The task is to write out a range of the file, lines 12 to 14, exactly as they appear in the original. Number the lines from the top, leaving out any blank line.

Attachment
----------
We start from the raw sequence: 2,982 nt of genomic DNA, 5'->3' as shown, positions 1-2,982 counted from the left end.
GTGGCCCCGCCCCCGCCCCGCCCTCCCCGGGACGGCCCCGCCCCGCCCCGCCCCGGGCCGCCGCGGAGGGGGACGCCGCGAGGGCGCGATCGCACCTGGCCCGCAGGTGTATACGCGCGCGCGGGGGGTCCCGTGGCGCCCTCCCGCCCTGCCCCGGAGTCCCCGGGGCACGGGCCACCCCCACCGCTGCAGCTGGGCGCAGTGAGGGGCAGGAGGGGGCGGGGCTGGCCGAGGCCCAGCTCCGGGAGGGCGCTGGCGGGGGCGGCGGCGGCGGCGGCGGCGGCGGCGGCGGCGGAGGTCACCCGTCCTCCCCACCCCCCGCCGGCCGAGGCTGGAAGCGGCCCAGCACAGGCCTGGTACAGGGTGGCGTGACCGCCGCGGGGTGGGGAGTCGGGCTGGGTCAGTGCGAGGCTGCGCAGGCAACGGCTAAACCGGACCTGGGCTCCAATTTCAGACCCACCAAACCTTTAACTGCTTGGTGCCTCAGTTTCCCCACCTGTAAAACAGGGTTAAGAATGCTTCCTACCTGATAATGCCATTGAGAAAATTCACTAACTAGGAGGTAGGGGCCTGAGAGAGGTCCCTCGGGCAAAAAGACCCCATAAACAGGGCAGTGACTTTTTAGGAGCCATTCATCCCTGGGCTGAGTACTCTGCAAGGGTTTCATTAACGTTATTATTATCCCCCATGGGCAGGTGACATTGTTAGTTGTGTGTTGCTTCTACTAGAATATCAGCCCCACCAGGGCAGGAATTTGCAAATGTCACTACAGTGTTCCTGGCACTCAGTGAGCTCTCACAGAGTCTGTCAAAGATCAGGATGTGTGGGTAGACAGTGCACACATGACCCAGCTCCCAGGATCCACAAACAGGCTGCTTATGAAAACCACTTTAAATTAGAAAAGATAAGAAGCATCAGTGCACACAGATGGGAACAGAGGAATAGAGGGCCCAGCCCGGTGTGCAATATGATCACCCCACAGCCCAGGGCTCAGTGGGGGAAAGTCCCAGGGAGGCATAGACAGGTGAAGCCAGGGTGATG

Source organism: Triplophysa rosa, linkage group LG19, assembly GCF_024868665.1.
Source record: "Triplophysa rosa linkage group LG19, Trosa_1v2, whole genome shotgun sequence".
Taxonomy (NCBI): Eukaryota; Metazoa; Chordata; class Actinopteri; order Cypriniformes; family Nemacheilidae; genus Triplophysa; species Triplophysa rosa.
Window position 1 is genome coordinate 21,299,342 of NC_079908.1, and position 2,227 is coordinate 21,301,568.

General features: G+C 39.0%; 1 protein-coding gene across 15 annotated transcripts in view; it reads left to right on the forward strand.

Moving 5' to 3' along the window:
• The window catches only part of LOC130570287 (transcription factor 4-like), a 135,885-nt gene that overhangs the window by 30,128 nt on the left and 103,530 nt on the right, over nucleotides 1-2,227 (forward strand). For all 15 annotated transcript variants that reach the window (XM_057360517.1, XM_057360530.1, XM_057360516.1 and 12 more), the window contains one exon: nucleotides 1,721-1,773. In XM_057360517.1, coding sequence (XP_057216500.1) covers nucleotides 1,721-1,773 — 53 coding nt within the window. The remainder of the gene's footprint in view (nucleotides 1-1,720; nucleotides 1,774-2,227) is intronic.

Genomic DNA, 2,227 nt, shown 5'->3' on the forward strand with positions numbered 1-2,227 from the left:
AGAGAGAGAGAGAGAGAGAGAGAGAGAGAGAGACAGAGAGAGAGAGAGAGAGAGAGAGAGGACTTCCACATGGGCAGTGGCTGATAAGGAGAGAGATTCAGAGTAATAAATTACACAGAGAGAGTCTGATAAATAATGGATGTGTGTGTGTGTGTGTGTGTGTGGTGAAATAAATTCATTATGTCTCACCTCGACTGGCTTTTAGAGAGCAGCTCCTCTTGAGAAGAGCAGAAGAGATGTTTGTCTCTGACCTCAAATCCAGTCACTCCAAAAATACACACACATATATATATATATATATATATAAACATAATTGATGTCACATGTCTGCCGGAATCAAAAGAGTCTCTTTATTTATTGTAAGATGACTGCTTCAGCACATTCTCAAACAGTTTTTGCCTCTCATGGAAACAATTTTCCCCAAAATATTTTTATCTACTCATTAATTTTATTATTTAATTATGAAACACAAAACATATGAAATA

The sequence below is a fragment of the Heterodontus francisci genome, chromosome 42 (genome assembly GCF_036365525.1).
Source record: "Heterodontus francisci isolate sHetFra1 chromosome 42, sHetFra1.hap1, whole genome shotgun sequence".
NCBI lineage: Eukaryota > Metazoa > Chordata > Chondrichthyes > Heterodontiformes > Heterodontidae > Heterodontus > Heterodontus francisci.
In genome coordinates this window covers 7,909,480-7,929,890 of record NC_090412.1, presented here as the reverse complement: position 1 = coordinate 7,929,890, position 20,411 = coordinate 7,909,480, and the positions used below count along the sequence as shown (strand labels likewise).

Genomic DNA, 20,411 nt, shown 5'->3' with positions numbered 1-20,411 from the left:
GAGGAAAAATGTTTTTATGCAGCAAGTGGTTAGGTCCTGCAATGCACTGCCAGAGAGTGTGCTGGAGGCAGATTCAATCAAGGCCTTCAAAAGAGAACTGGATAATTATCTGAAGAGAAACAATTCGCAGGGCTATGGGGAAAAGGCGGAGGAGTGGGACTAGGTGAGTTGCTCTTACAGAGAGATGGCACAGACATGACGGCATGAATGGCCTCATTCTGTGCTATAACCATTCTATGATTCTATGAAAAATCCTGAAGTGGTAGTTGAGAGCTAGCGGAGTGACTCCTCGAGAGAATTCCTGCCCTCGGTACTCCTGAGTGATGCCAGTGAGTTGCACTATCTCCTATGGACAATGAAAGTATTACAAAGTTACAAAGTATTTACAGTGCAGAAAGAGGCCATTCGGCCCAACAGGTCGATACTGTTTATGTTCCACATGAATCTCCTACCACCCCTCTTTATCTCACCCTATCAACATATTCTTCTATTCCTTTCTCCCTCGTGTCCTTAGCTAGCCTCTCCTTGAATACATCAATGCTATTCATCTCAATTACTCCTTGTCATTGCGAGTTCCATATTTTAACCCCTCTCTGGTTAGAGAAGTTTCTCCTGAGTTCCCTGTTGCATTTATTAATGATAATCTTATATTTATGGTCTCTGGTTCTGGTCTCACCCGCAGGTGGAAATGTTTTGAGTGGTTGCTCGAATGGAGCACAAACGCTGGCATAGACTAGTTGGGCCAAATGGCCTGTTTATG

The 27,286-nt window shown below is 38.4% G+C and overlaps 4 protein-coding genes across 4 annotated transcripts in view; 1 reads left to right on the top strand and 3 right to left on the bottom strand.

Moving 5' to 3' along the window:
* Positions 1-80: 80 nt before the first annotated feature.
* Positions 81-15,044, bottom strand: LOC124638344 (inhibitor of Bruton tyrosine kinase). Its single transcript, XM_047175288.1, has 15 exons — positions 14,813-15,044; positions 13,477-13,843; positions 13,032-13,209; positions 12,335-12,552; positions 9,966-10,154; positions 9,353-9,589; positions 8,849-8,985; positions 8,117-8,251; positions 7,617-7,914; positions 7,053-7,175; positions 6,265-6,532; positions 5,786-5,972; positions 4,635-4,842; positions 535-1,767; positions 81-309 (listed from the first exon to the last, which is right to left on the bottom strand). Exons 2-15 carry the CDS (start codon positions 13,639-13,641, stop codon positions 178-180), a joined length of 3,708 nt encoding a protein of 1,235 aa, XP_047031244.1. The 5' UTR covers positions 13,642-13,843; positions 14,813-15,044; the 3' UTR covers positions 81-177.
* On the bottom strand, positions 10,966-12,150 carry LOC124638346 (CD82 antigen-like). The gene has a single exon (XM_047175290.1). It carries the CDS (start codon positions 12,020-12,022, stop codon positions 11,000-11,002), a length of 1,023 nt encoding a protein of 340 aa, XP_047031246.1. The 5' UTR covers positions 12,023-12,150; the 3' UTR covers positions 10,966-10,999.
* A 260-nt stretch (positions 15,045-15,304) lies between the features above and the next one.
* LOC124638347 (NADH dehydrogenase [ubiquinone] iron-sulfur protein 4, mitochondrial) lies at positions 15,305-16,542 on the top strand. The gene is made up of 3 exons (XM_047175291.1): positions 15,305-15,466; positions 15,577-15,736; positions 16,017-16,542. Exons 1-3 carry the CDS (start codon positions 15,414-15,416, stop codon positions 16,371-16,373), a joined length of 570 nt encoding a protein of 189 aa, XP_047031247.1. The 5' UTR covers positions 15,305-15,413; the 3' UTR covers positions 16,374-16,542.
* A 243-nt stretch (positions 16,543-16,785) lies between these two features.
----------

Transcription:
The sequence below is a fragment of the Heterodontus francisci genome, chromosome 42 (genome assembly GCF_036365525.1).
Source record: "Heterodontus francisci isolate sHetFra1 chromosome 42, sHetFra1.hap1, whole genome shotgun sequence".
NCBI lineage: Eukaryota > Metazoa > Chordata > Chondrichthyes > Heterodontiformes > Heterodontidae > Heterodontus > Heterodontus francisci.